Anne always had done bookkeeping for the farm. She started doing more fieldwork in the late 1980s, as the children were growing up.

Another kind of tragedy struck when Miriam died in a mowing accident in Fessenden, N.D., in 1995.

It eventually led to a change in their business direction. In 1997, Ward Whitman needed a coronary bypass surgery. He and Edith also needed more help on a farm that then included some 3,500 cropped acres — wheat, hay and summer fallow — and thousands more in pasture and Conservation Reserve Program contracts.

In fall 1997, it was agreed that Anne would come home and take over the reins at Whitman Ranch. She’d start buying it and managing the day-to-day operation.

Meanwhile, Bill and eldest child, Sam, a NDSU agricultural engineering graduate, would keep the conventional farm running back in Harvey. They keep a plane at both places and the family would operate out of two locations.

Whitman suggested Anne try going into organic farming in Robinson.

Organic urgings

“We started with an alfalfa field,” Anne says. “A (certification) inspector came and told us it hadn’t had any fertilizer or chemical for three years.”

There was a year of transition, breaking it up in the fall and putting rye on it. After the rye was harvested the first year, they put organic flax on the piece. Their first organic harvest was in 1999.

Since then, they’ve converted about 4,000 acres, typically switching when alfalfa got old.

“Once we started with organic, we decided to go forward as quickly as we could,” Anne remembers.

The organic rotation is then flax, sunflowers, wheat (with alfalfa under it) and then three years of alfalfa. It’s a “long rotation” with the alfalfa, Anne says, but she needs the hay for cows so that works well.

“Sometimes we put buckwheat in that rotation, and now we’ve started adding ‘cover crop’ mixtures,” Anne says.

When she breaks up CRP, she’s found a cover crop mix of turnips, radish and millet mellows the soil and makes it productive when the flax is planted.

“After the flax, we’ll spread rye on the flax stubble and chisel-plow that. So we have a mat of rye and sometimes we add other things.”

Anne says she’s happier being an organic farmer than a conventional one.

“I was a conventional farmer many years and I sprayed, and I had people do the spraying,” she says. “I never sprayed without a little ‘drift’ hitting my face or hands. I never ceased to think, ‘What does that do to me, and to the people who are helping me?’

“Now that’s not a concern, except for the cotton-picking leafy spurge.”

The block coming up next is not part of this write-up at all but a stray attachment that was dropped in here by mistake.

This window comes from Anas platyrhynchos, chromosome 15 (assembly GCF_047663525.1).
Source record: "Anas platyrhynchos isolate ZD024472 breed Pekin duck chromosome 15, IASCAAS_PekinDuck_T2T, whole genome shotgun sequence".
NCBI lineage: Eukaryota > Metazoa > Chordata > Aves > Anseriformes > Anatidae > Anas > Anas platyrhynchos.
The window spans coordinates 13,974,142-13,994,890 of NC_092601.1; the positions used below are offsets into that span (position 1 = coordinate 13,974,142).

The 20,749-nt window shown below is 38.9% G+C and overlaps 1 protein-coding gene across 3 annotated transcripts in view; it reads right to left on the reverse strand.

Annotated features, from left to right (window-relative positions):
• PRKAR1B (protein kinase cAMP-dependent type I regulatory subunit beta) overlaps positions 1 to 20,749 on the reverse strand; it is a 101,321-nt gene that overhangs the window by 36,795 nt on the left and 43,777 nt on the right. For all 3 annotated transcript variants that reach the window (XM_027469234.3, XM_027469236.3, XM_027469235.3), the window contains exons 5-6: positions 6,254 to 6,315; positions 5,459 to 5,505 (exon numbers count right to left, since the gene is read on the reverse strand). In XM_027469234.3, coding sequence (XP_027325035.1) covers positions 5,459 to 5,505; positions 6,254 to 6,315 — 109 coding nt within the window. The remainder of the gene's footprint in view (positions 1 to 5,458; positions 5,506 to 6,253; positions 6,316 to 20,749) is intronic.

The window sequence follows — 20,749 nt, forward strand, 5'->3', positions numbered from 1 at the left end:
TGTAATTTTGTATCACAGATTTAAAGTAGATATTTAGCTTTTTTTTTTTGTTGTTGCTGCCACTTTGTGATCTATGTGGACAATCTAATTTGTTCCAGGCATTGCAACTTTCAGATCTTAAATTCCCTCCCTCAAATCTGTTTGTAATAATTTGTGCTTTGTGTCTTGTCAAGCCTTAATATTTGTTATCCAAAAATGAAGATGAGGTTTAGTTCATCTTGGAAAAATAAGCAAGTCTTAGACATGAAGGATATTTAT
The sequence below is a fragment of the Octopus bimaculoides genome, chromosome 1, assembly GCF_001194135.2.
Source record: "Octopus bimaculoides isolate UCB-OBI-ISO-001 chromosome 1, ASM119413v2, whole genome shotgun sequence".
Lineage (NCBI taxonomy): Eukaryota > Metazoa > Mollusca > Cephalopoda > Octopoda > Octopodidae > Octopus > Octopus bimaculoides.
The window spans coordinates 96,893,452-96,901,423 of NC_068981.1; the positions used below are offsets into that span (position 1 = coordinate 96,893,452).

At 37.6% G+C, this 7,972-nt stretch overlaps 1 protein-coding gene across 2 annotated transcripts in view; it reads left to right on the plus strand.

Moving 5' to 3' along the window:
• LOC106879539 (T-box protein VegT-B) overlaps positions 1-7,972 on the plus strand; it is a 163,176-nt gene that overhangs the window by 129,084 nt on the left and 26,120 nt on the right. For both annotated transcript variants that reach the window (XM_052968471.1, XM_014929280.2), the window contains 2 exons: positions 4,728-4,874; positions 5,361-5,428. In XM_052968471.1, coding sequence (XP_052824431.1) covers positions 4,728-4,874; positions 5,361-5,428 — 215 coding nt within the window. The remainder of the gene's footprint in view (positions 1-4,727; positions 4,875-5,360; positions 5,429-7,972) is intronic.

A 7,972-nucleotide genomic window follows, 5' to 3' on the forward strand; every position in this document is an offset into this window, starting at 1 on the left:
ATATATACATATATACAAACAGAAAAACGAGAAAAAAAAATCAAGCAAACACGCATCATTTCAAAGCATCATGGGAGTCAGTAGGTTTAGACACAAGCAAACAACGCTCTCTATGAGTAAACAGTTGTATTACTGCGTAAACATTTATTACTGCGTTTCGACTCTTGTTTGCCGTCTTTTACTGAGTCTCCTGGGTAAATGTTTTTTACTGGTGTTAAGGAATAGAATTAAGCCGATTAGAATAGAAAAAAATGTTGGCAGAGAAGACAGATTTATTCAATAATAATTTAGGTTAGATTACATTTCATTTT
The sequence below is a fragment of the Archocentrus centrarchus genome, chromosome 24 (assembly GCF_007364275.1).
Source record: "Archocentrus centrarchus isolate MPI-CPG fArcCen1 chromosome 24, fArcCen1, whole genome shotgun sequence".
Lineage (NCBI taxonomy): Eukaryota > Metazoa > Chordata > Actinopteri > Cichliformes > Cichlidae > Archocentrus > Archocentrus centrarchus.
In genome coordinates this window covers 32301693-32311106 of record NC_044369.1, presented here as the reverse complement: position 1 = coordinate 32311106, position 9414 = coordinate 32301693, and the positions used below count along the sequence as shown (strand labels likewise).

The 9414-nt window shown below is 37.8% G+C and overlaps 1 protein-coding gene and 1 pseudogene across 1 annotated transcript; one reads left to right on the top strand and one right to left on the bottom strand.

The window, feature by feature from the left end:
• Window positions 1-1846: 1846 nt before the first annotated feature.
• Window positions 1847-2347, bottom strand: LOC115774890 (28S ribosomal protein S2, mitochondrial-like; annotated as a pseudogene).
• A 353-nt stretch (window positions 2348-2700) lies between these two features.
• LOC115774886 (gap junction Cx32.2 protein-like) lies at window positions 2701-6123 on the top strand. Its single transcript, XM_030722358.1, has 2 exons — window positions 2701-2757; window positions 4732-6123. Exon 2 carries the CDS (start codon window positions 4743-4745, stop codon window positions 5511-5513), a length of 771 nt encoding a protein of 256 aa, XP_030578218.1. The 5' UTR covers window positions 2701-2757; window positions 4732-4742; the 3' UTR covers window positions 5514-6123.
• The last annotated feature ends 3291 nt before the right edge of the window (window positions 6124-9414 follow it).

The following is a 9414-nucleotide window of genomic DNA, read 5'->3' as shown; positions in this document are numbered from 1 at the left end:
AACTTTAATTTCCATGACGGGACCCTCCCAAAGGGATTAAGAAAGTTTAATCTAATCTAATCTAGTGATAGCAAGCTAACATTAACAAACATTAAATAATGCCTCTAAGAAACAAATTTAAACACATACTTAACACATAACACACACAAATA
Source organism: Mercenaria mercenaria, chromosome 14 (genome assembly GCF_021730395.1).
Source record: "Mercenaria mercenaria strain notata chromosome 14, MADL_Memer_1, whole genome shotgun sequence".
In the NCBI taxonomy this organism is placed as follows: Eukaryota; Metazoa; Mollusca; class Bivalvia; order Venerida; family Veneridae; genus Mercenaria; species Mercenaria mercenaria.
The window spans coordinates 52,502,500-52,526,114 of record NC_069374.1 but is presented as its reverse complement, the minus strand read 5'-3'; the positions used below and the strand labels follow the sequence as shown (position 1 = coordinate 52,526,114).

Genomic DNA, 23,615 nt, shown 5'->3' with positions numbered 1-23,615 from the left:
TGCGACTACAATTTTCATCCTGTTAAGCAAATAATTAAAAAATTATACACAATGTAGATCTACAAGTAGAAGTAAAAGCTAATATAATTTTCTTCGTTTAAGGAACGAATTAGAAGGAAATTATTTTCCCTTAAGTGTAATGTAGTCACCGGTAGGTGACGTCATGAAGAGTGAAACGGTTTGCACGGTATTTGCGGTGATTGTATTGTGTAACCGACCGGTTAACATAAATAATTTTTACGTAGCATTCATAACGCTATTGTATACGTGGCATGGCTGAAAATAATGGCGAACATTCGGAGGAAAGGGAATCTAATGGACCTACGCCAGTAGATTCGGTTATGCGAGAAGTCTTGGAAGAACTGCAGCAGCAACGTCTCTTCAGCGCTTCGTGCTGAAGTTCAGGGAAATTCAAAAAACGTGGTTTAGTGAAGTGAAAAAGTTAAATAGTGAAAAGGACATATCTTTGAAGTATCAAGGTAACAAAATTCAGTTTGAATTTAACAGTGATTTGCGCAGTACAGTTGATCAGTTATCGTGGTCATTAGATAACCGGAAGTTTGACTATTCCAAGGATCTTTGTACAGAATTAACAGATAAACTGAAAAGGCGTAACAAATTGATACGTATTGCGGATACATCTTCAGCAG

(She says leafy spurge in her pastures is the bane of her existence. If anybody has any suggestion s on how to get rid of it, she’d like to know about it.)

Cattle trails and tales

When Anne joined her father’s operation, the cow herd had dwindled to 400 head. The cows were a Simmental/Charolais mix and originally came from Hereford, Angus, Simmental and Charolais bulls.

Just after his bypass surgery, Ward was watching TV and when he saw a story about Piedmontese beef bulls — billed by the Italians to produce beef that is both lean and tender. They decided to try them.

Anne toured eight Piedmontese operations in a tri-state area. She bought bulls from Lawrence Soukup of Wagner, S.D., about 70 miles southwest of Mitchell, S.D. Soukup had been finishing beef for the Laura’s Lean Beef in Lexington, Ky. The brand is available in 7,000 stores in 47 states, including the Target store in Fargo, N.D.

Ward always had background-fed his calves.

Now, Anne focused on the “natural” market, finishing the “Pied-crosses” without

hormones implants or antibiotics. They continue to ship animals to Greater Omaha (Neb.) Packing Co. Inc. packing plant. All of those calves now are sold as finished natural cattle, Anne says. This year, however, she nearly ran out of reasonably priced corn.

“The calves got to be such a high price, I sold them to two markets that wanted specialty calves” rather than finishing them herself, she says.

Raising corn is iffy in the Robinson area because of drought and fertility issues. Oats and pea hay, on the other hand, can improve the cropland.

In 2008, Whitman Ranch bought a herd of red Angus cow-calf pairs, to shift their sights to the “grass-finishing” beef market. Anne sells Thousand Hills Cattle Co. in Cannon Falls, Minn., which is southeast of St. Paul. Owned by Todd Churchill, the company markets beef into the Twin Cities metropolitan markets, a metropolitan area known for its high demand of so-called “healthy” foods.

Anne chose the red Angus cattle for their ability to make 1,300 pounds in 22 months on native grass pastures in the summer and then a winter diet of oats and peas hay, harvested before the oats are grain. To be sold as grass-fed, the cattle must have enough space to roam, if they choose. Whitman Ranch winters its cattle on a couple of farmsteads, each with availability to pasture space.

“That is profitable for us,” Anne says.

The current market on them is $2.25 per pound of hanging weight. Part of the transportation cost is paid in getting them to Cannon Falls

“We’re expanding that side of the herd and shrinking the Piedmontese side,” Anne says, although she acknowledges that could change if the price of corn were to come down.